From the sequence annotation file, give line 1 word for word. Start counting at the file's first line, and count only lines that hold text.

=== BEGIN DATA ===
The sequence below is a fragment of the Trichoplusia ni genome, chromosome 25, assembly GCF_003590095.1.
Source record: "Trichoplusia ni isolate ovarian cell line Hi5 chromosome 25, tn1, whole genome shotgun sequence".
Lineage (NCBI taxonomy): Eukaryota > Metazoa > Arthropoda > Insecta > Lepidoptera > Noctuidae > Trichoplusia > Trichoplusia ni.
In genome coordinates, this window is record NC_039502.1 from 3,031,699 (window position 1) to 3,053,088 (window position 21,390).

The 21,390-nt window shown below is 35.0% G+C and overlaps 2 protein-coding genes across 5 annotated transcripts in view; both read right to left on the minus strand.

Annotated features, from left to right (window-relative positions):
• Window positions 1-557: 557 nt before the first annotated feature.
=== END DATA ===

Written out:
The sequence below is a fragment of the Trichoplusia ni genome, chromosome 25, assembly GCF_003590095.1.